Fast-forward two years later, a new 22-month long research study proving otherwise has sparked wide debate among the media. The statement made by the Telegraph proclaimed that for footballers, “there was a five-fold increase in the risk of Alzheimer’s, a four-fold increase in Motor Neurone disease and a two-fold increase in Parkinson’s.” The research also mentions that, “former footballers were almost five times more likely to have been prescribed dementia drugs.” Additionally, it declares that they are unable to confirm if the causes of brain disease have occurred because of concussions or constant heading of footballs. After these results, the Football Association decided to financially back the research and encourage examinations to continue.
The statistics of people living with dementia or Alzheimer’s are rapidly increasing, so many are turning to science for clarification. Progression towards curing cancer looks promising, but for dementia, it is starting to look more than plausible. Scientists have conducted a sequence of tests that have proved successful for delaying the onset of Alzheimer’s.
Social interaction is the most advised by doctors and nurses, as regular engagement has shown to spark brain connections, which can stimulate activity. Mental and physical exercise have also been tested to see if mental encouragement can slow down the Alzheimer’s, as well as slowing down cognitive declination. Both have been proven to be effective. Encouraging a person living with dementia or Alzheimer’s to keep a well-balanced diet is vital to improve their energy, as well as their memory.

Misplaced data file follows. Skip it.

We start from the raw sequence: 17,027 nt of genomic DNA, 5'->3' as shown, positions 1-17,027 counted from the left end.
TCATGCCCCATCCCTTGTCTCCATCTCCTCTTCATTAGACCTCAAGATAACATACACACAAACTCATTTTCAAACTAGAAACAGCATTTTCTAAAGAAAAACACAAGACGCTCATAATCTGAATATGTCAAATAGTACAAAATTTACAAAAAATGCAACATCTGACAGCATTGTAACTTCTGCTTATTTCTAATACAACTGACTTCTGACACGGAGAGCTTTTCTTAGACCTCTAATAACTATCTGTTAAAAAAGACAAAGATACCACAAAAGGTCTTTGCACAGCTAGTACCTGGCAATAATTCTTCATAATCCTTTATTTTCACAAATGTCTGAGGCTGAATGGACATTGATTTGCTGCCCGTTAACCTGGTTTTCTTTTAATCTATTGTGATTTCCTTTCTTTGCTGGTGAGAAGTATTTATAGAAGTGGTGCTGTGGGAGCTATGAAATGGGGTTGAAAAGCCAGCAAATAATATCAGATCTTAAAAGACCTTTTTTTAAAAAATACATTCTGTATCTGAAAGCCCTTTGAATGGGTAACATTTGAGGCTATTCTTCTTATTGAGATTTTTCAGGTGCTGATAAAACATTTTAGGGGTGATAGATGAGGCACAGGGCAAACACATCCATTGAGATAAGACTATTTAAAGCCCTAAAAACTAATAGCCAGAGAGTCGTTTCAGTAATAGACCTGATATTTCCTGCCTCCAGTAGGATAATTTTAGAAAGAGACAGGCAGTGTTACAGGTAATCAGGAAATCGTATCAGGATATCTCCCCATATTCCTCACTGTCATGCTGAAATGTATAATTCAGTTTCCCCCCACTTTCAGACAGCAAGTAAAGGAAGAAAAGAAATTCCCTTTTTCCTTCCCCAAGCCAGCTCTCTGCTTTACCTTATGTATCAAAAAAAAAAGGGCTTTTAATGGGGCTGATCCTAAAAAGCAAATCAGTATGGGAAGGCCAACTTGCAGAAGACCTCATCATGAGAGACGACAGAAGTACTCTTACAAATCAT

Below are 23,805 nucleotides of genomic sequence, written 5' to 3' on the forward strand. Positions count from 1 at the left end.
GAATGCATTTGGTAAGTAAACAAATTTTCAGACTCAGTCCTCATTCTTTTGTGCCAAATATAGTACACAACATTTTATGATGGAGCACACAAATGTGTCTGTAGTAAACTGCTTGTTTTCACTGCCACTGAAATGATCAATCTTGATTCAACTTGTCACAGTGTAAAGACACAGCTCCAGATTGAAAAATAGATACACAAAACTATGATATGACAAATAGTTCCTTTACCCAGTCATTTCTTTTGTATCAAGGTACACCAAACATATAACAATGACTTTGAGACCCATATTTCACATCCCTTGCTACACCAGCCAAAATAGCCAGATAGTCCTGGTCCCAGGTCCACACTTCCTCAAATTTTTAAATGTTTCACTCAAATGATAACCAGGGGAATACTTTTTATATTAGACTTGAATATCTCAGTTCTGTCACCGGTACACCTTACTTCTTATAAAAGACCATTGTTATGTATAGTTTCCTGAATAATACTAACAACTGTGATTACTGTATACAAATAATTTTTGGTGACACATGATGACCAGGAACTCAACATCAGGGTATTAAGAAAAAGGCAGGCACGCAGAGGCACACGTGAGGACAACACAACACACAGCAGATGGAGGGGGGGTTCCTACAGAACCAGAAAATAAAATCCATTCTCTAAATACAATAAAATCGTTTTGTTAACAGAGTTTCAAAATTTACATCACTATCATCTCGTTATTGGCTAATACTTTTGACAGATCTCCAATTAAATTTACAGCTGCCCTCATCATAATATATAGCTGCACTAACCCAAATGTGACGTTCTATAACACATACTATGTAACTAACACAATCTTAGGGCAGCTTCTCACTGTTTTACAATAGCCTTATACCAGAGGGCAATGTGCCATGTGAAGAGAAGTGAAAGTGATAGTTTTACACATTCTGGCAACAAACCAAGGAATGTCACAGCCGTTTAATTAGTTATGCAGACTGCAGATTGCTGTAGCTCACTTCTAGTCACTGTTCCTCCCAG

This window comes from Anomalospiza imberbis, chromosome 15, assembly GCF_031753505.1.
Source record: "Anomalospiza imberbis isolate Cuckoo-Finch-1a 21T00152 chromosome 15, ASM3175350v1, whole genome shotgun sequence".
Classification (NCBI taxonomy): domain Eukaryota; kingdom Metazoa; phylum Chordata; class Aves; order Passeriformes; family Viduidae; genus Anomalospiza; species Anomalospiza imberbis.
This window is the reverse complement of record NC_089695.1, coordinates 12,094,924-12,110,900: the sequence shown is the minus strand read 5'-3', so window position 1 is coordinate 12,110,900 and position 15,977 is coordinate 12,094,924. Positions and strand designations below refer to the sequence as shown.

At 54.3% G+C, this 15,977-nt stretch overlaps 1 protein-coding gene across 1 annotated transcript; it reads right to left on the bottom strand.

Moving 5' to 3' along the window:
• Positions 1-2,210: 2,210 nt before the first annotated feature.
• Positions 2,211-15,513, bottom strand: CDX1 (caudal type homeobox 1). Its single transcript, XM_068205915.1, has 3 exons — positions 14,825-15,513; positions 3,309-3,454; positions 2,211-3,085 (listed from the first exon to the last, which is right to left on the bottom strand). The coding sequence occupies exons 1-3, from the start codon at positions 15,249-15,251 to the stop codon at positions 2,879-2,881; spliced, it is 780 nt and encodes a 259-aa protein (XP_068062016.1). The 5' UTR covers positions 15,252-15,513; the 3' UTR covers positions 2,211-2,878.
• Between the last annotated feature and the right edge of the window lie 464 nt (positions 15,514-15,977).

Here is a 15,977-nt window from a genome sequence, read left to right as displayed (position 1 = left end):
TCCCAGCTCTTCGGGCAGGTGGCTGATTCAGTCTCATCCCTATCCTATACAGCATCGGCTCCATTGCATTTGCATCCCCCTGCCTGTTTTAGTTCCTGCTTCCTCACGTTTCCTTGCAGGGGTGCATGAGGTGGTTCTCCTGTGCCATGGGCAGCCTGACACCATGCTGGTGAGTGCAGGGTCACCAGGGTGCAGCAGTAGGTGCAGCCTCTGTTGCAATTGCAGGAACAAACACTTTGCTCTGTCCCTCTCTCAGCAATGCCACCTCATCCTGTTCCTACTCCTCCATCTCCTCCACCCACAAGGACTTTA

Although it is not yet finalised, medical experts are on the verge of a scientific breakthrough. A mere three years ago, Alzheimer’s Research UK announced that plans for a vaccination that would delay the onset effects of Alzheimer’s were entering an early stage of clinical trials. The vaccine aims to halt, slow or reverse the disease in its tracks, and could possibly be life-changing for those who show symptoms of dementia in its early stages.
Dementia Awareness Month may have just passed by, but for families with people living with dementia or Alzheimer’s, awareness should be a daily occurrence, even though the future remains hopeful with a vaccine in sight. For anyone who wishes to improve their knowledge or understanding of dementia, inquiring at your local care home and spending some time with those living with the disorder is a good start.